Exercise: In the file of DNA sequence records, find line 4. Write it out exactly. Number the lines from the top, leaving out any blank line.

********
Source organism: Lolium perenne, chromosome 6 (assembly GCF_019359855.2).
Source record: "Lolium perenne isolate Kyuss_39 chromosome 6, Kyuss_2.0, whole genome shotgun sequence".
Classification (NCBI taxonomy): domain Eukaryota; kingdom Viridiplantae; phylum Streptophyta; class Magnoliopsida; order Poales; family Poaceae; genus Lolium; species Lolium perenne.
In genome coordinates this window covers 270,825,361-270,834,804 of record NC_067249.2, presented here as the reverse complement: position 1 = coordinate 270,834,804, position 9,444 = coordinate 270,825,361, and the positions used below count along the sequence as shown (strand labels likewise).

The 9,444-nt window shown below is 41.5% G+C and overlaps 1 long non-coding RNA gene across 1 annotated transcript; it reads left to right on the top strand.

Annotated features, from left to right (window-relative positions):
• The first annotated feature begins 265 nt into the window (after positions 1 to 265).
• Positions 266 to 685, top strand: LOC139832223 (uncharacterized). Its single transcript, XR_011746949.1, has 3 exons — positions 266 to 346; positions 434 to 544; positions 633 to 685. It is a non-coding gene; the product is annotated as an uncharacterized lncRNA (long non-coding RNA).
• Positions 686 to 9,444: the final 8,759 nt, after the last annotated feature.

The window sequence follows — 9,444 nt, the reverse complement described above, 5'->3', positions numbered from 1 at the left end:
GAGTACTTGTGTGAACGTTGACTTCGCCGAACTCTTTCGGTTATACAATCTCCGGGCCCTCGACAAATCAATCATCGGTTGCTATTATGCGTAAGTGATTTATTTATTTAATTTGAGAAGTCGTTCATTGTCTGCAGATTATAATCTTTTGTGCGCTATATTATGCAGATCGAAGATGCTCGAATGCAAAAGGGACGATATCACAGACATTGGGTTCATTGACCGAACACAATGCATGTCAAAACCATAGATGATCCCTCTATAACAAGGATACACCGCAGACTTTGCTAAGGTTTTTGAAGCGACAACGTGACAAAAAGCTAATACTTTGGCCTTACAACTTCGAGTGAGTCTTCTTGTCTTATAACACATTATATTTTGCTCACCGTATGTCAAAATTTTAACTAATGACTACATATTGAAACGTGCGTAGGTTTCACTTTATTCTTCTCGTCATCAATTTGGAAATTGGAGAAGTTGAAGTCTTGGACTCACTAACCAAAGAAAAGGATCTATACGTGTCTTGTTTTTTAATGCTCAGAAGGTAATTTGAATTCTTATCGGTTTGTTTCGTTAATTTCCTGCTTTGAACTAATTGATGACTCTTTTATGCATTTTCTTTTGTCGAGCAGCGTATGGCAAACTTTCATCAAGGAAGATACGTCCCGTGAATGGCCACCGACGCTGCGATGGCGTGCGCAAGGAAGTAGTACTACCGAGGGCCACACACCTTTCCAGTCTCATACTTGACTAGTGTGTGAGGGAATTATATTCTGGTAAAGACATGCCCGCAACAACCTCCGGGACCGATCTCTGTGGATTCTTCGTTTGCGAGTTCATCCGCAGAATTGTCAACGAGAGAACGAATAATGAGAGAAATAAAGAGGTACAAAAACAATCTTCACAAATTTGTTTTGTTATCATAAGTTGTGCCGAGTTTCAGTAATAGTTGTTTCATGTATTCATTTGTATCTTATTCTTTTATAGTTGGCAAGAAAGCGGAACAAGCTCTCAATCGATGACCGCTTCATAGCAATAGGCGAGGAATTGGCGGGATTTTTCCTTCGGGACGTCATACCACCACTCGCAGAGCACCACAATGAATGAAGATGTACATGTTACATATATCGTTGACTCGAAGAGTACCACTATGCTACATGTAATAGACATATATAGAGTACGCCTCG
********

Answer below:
In genome coordinates this window covers 270,825,361-270,834,804 of record NC_067249.2, presented here as the reverse complement: position 1 = coordinate 270,834,804, position 9,444 = coordinate 270,825,361, and the positions used below count along the sequence as shown (strand labels likewise).